STEPHANOPOULOS: That's right. And, Bob, echoing your point, Treasury Secretary Tim Geithner said unemployment will be unacceptably high for a long period of time. So, the big question is, what more, if anything, does the government need to do about it?
WELCH: Well, the government certainly can help small businesses, George, in terms of getting credit to them. Although small businesses are getting a little bit more credit than they had before. They can borrow a little bit more easily than before. They are the engines of job growth. They are still having a difficult time getting the- borrowing the money they need. The second thing the government can do is make it a little bit easier for state and local governments to get by. Remember, state and local governments are restricted in terms of their deficits. And as a result, they are continuing to shed jobs by, you know, millions including teachers and firefighter and everyone else and raise taxes. This is a drag on the economy.
STEPHANOPOULOS: Suzy, that would mean more stimulus, more aid to state and local governments. Can you buy that?
WELCH: Well, you know, George, you have to remember that small business has been through a car wreck. They feel as if they just, you know, had the wind kicked out of them. Recession came faster, hit harder and really hit small business. So, what they're worried about is are taxes going to go up? Is there health care costs going to go up? Will they have to pay more for energy? And if you keep stimulating the public sector, others will say what about the real economy? Where is the stimulus for us?
STEPHANOPOULOS: The other thing they have to worry about, Bob, is interest rates. One of the- the recovery has been fueled by very low interest rates for a very long time right now and the question is, how long can the Fed go keeping interest rates these low [sic]?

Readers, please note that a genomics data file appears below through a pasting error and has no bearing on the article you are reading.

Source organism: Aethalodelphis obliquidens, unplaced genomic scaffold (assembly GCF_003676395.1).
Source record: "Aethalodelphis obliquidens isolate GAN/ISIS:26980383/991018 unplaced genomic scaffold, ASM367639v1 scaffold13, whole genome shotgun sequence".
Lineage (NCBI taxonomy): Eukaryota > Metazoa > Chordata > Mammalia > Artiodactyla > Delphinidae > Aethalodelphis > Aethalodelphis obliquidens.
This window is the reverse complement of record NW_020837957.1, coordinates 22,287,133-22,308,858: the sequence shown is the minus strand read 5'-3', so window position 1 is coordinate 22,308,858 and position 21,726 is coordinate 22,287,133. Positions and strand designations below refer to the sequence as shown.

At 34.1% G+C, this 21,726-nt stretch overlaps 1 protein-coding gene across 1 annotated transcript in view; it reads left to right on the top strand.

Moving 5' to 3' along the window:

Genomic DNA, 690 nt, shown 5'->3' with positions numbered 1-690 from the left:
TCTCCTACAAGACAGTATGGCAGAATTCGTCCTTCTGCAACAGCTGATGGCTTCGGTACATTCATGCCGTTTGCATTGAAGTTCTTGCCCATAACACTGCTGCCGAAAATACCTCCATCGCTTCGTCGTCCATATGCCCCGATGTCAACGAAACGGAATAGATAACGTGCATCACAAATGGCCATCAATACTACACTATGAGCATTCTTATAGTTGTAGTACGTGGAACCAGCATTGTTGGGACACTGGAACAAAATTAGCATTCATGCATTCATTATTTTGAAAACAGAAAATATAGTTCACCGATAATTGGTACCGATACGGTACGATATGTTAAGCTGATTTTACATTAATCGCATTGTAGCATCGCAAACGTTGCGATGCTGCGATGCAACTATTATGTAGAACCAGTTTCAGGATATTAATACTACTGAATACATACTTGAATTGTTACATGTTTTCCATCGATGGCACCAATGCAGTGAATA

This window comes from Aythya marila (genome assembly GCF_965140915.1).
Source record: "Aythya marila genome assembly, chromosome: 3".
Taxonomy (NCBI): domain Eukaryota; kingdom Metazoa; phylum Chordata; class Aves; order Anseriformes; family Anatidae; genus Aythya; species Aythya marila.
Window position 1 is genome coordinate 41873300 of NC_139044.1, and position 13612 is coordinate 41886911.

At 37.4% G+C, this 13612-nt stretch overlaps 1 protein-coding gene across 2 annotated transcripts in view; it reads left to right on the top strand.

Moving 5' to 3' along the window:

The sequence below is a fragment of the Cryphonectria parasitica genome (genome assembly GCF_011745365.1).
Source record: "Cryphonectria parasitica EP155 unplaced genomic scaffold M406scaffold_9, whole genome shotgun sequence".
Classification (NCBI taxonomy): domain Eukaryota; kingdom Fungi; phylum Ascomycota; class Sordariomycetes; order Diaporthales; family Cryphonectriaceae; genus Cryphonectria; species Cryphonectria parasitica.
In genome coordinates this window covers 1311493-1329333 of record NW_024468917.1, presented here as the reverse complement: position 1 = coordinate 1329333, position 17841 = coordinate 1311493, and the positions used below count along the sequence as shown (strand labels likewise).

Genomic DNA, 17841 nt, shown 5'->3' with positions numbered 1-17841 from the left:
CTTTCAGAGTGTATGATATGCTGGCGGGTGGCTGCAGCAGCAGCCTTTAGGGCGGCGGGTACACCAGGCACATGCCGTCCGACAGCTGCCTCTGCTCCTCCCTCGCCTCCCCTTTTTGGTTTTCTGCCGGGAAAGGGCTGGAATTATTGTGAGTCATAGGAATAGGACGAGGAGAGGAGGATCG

REICH: Well, the Fed has signaled that it's going to keep rates low for a very long time but the tricky bit here is the possibility of inflation. The Fed does not want to keep interest rates so low that it creates, somewhere down the line some sort of a bubble, or it creates the expectation of inflation and so it's a very delicate balancing act.
STEPHANOPOULOS: Very delicate. Susy, we only have 30 seconds left. What should Americans expect going forward? Are we going- Even if we start to recover are we going to have higher unemployment than we've been used to?
WELCH: We're going to certainly have higher unemployment than anyone would like and probably than we've been used to because companies are going to be very slow- They're going to be cautiously optimistic, with the emphasis on cautious in bringing people back in. They don't want to go through what they went through before and don't want to let people go and been able to bring in profits with fewer people. And, so I think we will not see rapid job growth in the way that anybody would want so we're with these numbers for awhile now.